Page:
Last week Italy was on the verge of sending astronaut Samantha Cristoforetti, 37, to the International Space Station (ISS) with a specially designed espresso machine that works in zero-gravity. But this plan had been delayed because of undisclosed reasons. But this will definitely happen sometime in April 2015.
Designed by Turin-based Lavazza and engineering firm Argotec, the ISSpresso, pumps water under high pressure through the machine into a pouch, where it can be consumed with the help of a straw. Italians have also crafted a special cup for the event.
Espresso is distinguished primarily by a complex low-density colloid of emulsified oils. And, due to gravity, these oils rise to the surface to form a foam lid called the “crema,” the reliable production of which can make or break the reputations of baristas everywhere.
In order to function successfully, the machine must be capable of withstanding severe pressure, which is a part of being in space as well as negotiating fluid dynamics in a weightless environment. The ISSpresso machine moves water via a steel tube and weighs about 44 pounds.
Lavazza and Argotec’s machine will not just be putting out Italian espresso, however. It will also be able to provide tea, caffe lungo (espresso with extra water added), broth for soups, and infusions. The broths will allow for the rehydration of food. Everyone involved with the project, including the astronauts, are very excited about this as it gives them a chance to wake up with some genuine Italian coffee in the morning instead of instant coffee.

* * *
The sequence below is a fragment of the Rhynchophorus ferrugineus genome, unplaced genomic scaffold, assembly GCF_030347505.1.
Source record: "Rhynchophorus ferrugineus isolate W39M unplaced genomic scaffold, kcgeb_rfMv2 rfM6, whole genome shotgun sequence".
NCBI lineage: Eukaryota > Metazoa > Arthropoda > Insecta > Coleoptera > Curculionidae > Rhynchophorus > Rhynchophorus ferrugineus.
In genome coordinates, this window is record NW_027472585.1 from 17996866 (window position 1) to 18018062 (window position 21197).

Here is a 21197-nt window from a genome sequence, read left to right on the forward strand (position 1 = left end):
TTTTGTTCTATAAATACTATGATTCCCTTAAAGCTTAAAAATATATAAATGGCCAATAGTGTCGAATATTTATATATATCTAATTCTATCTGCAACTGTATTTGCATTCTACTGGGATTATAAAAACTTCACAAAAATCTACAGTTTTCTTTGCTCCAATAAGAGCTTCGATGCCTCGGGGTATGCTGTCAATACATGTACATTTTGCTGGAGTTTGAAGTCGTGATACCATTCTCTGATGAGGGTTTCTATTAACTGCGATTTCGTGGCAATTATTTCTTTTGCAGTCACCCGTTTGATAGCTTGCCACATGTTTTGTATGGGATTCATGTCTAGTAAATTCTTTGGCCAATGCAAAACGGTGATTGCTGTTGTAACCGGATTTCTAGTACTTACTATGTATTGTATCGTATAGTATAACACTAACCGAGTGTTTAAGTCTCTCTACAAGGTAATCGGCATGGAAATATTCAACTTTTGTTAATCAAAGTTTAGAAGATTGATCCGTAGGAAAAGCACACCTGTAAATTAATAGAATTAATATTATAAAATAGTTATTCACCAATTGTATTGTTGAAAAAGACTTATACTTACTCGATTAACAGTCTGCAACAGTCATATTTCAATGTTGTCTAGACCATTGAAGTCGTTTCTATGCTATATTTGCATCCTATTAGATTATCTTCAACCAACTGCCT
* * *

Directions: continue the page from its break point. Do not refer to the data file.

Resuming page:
Last Monday a team at Portland State University presented a paper, The Capillary Fluidics of Espresso, detailing a way to enjoy espresso in space in a manner similar to the one on Earth (in a proper cup), by replacing the role of gravity with the forces of surface tension.
“Espresso is distinguished by a complex low density colloid of emulsified oils. Due to gravity, these oils rise to the surface forming a foam lid called the crema …. To some, the texture and aromatics of the crema play a critical role in the overall espresso experience. We show how in the low-g environment this may not be possible. We also suggest alternate methods for enjoying espresso aboard spacecraft.,”
noted the team, which included a member of NASA and also a high school student.